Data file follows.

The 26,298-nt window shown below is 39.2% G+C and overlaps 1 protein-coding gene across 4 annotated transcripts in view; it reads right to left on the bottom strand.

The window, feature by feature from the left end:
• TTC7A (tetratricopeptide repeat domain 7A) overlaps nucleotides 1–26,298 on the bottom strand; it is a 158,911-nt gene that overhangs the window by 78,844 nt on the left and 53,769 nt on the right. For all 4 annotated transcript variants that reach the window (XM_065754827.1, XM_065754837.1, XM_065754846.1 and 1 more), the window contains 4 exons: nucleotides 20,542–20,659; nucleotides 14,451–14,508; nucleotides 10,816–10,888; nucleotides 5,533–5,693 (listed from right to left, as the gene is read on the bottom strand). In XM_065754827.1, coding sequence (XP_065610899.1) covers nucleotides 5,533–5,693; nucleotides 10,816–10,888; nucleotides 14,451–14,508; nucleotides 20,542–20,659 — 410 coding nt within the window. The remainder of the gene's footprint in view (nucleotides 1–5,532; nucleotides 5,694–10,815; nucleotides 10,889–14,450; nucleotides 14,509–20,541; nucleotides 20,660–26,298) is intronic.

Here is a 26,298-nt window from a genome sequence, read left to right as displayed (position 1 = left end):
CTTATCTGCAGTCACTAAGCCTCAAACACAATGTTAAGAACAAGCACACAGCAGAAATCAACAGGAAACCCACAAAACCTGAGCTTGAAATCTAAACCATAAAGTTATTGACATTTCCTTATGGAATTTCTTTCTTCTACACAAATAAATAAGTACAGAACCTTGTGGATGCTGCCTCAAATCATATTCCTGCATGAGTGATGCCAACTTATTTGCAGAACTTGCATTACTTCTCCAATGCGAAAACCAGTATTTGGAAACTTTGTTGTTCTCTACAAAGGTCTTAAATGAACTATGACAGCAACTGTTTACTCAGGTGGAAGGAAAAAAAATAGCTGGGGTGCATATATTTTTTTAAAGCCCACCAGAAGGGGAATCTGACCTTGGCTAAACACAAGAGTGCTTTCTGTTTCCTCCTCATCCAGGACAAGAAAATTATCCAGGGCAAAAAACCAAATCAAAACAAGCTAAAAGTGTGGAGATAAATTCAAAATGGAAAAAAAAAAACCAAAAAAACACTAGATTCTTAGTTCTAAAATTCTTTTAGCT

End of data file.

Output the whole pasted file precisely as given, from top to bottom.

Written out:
The 26,298-nt window shown below is 39.2% G+C and overlaps 1 protein-coding gene across 4 annotated transcripts in view; it reads right to left on the bottom strand.

The window, feature by feature from the left end:
• TTC7A (tetratricopeptide repeat domain 7A) overlaps nucleotides 1–26,298 on the bottom strand; it is a 158,911-nt gene that overhangs the window by 78,844 nt on the left and 53,769 nt on the right. For all 4 annotated transcript variants that reach the window (XM_065754827.1, XM_065754837.1, XM_065754846.1 and 1 more), the window contains 4 exons: nucleotides 20,542–20,659; nucleotides 14,451–14,508; nucleotides 10,816–10,888; nucleotides 5,533–5,693 (listed from right to left, as the gene is read on the bottom strand). In XM_065754827.1, coding sequence (XP_065610899.1) covers nucleotides 5,533–5,693; nucleotides 10,816–10,888; nucleotides 14,451–14,508; nucleotides 20,542–20,659 — 410 coding nt within the window. The remainder of the gene's footprint in view (nucleotides 1–5,532; nucleotides 5,694–10,815; nucleotides 10,889–14,450; nucleotides 14,509–20,541; nucleotides 20,660–26,298) is intronic.

Here is a 26,298-nt window from a genome sequence, read left to right as displayed (position 1 = left end):
CTTATCTGCAGTCACTAAGCCTCAAACACAATGTTAAGAACAAGCACACAGCAGAAATCAACAGGAAACCCACAAAACCTGAGCTTGAAATCTAAACCATAAAGTTATTGACATTTCCTTATGGAATTTCTTTCTTCTACACAAATAAATAAGTACAGAACCTTGTGGATGCTGCCTCAAATCATATTCCTGCATGAGTGATGCCAACTTATTTGCAGAACTTGCATTACTTCTCCAATGCGAAAACCAGTATTTGGAAACTTTGTTGTTCTCTACAAAGGTCTTAAATGAACTATGACAGCAACTGTTTACTCAGGTGGAAGGAAAAAAAATAGCTGGGGTGCATATATTTTTTTAAAGCCCACCAGAAGGGGAATCTGACCTTGGCTAAACACAAGAGTGCTTTCTGTTTCCTCCTCATCCAGGACAAGAAAATTATCCAGGGCAAAAAACCAAATCAAAACAAGCTAAAAGTGTGGAGATAAATTCAAAATGGAAAAAAAAAAACCAAAAAAACACTAGATTCTTAGTTCTAAAATTCTTTTAGCT